Foreign interference cyber attacks have become a growing concern for governments around the world, with Australia and New Zealand area being no exception. Both are countries with a strong economy and valuable resources, and both have recently become a target for cyber espionage. These attacks come from foreign entities seeking to gain access to sensitive information or disrupt critical infrastructure.
One of the most high-profile incidents of foreign interference in New Zealand occurred in 2021, when the country's intelligence agency, the Government Communications Security Bureau (GCSB), revealed that it had detected and disrupted a major cyber attack on the country's financial system. The attack, which was attributed to a foreign actor, was a sophisticated and a highly targeted effort to disrupt New Zealand's economy.
Phil McKee, acting Director-General of NZSIS says “Foreign interference should not be tolerated. It is deliberately calculated and has the intent of undermining our democracy and the values we hold dear.” and “the problem is serious but there are steps we can take to make ourselves harder targets for this sort of activity. One of the most effective ways we can counter foreign interference is by shining a light on it. If more people are aware of foreign interference, including the tactics used and the goals a foreign government is trying to achieve, then it will struggle to maintain a foothold in Aotearoa.”
In Australia in 2023, the AFP (Australian Federal Police) revealed that they had arrested an Australian man as part of a Counter Foreign Interference Taskforce in partnership with ASIO. It is alleged that the man compiled reports and other intelligence regarding Australia's defence, economic and security protocols, and accepted money for these from two individuals who worked for a foreign intelligence service.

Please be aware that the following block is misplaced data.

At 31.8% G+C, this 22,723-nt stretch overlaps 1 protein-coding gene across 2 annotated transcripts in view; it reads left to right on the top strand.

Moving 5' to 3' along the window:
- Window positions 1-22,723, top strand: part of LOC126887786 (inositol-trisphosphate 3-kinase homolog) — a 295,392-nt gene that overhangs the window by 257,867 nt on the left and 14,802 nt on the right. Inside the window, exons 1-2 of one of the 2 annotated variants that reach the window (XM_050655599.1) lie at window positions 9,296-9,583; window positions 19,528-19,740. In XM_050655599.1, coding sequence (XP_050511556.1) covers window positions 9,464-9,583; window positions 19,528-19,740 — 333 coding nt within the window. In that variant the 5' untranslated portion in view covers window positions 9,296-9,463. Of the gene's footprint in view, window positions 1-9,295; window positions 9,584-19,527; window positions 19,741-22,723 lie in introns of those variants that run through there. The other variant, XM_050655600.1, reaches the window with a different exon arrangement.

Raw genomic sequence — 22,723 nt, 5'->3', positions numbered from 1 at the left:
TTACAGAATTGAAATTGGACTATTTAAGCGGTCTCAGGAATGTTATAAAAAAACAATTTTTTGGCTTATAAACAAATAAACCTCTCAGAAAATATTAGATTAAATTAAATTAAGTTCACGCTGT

Mike Burgess, Director-General of Security at ASIO said in the latest threat assessment report, that “Australia is facing an unprecedented challenge from espionage and foreign interference and I’m not convinced we, as a nation, fully appreciate the damage it inflicts on Australia’s security, democracy, sovereignty, economy and social fabric.”
To combat this threat, in 2020, the government launched a cyber security strategy aimed at protecting the country's critical infrastructure, strengthening its ability to respond to cyber threats from foreign or state-sponsored origins, and to promote greater cyber security awareness and education among the public and private sectors.
Despite this, there have been a growing number of cyber attacks targeting government agencies, critical infrastructure, and private sector companies. These attacks have come from a range of sources, including foreign actors, criminal groups, and individual hackers.
Steps that government employees can take:
- Don’t send intellectual property or confidential reports to unknown entities online or offline.
- Enable MFA (Multi Factor Authentication) on all accounts
- Don’t install software or executables on employer owned assets
- Conduct due diligence checks for all partnerships
- Always scan your emails for SCAM (check Sender, Content, Actions required, Manage)
The threat of foreign interference is likely to remain an ongoing challenge, as cyber criminals and state-sponsored actors continue to develop new tactics and technologies. To counter this threat, it will be essential for countries to remain vigilant and proactive in their approach to cyber security, investing in cyber security awareness training, and best practices.